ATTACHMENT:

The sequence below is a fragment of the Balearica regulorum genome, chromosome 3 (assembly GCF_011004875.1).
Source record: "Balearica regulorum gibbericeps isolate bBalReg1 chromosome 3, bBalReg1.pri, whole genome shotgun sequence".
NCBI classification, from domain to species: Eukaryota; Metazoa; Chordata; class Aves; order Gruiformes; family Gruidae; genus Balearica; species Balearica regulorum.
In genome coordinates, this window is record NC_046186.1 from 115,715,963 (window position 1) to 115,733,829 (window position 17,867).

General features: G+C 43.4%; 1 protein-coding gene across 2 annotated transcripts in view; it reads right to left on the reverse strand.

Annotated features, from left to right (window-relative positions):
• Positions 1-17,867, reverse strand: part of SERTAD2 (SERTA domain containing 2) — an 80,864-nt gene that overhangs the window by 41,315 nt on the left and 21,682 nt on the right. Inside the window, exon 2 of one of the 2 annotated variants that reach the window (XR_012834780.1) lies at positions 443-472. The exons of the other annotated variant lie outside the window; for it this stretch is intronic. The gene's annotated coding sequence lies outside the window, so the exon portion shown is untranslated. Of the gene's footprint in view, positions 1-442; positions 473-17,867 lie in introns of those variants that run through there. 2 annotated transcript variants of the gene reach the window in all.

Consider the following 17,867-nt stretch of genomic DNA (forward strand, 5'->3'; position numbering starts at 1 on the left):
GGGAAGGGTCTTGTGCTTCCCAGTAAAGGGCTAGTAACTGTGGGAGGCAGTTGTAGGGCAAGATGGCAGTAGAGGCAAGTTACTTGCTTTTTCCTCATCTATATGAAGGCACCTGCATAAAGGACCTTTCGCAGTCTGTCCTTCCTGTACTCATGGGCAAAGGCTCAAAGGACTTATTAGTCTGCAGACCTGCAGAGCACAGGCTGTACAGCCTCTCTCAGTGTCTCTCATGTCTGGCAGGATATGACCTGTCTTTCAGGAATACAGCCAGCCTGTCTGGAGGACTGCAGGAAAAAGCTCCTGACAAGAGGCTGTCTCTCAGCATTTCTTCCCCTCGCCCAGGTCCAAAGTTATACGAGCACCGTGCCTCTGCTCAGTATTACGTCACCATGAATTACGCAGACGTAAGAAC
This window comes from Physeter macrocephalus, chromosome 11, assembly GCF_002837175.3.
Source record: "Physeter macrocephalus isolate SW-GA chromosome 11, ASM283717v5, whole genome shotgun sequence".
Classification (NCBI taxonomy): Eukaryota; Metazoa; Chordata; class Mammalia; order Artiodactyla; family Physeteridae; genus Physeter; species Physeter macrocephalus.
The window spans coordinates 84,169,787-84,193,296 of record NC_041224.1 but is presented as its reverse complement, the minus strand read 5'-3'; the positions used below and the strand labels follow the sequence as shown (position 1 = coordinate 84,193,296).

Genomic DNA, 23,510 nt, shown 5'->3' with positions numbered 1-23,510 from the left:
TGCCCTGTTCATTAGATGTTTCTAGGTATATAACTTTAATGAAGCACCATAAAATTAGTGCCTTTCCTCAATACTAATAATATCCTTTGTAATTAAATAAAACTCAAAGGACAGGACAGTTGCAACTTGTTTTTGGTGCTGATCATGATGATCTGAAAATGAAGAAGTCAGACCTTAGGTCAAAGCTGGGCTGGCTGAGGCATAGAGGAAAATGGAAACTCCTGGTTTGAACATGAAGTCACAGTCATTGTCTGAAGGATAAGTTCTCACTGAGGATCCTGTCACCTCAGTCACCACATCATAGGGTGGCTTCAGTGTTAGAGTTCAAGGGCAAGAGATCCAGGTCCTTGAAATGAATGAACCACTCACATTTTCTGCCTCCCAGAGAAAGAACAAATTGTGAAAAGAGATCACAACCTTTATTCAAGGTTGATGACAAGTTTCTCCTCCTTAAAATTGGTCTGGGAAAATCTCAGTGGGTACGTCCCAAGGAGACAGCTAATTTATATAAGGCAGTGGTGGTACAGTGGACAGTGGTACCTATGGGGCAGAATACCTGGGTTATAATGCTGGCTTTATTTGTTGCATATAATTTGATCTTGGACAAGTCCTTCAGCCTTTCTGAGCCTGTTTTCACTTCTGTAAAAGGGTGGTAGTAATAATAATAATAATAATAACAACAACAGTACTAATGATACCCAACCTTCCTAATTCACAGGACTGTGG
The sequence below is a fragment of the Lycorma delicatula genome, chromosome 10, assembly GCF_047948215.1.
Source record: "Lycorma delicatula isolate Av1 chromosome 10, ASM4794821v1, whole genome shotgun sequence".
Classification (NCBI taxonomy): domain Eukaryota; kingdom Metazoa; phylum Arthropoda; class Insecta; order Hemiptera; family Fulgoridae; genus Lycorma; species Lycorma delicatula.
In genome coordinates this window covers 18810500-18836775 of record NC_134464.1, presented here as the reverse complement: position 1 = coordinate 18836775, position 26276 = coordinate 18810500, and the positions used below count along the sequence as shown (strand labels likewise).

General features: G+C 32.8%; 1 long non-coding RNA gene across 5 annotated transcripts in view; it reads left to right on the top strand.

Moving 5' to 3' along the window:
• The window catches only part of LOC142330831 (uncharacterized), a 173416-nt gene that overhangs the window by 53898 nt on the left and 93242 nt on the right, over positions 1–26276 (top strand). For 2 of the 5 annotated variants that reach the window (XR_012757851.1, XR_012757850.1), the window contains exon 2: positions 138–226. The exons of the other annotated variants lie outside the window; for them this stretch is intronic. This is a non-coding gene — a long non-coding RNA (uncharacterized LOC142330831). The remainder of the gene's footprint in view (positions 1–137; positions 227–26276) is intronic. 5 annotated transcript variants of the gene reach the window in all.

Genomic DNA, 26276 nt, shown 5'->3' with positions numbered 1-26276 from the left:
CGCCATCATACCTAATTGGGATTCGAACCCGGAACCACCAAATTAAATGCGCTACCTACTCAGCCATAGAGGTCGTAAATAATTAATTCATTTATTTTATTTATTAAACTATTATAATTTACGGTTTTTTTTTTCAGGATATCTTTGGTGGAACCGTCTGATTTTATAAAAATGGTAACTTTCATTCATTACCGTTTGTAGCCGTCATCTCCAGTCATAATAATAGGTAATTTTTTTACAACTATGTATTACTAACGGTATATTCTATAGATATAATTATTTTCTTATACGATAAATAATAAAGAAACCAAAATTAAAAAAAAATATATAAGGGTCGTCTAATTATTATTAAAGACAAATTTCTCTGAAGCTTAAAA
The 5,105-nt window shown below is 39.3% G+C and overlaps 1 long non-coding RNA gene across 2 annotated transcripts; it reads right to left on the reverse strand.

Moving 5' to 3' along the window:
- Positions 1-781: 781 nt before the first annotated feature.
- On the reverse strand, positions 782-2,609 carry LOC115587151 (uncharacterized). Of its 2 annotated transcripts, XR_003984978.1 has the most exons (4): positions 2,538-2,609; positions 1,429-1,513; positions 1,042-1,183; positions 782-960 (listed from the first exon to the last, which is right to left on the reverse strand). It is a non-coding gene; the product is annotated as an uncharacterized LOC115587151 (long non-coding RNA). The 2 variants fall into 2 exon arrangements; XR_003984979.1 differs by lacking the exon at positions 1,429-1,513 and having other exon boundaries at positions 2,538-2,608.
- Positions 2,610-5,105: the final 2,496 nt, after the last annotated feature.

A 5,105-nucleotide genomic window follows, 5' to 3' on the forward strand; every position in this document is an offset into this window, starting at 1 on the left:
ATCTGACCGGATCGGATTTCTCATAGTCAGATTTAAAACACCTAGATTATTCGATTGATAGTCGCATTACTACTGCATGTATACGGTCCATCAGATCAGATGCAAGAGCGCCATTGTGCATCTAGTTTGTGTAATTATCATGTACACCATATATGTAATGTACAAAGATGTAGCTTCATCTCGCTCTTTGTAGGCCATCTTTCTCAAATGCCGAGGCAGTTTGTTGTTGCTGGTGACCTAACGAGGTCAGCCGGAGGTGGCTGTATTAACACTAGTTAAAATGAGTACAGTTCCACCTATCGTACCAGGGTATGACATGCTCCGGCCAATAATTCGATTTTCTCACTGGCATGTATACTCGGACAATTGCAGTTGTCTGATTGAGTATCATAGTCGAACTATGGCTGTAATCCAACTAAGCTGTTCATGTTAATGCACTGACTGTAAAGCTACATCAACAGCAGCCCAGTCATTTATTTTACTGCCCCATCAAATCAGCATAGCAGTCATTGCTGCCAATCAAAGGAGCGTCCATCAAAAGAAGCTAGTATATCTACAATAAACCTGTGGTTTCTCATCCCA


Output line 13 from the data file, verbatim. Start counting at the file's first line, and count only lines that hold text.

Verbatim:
The window spans coordinates 84,169,787-84,193,296 of record NC_041224.1 but is presented as its reverse complement, the minus strand read 5'-3'; the positions used below and the strand labels follow the sequence as shown (position 1 = coordinate 84,193,296).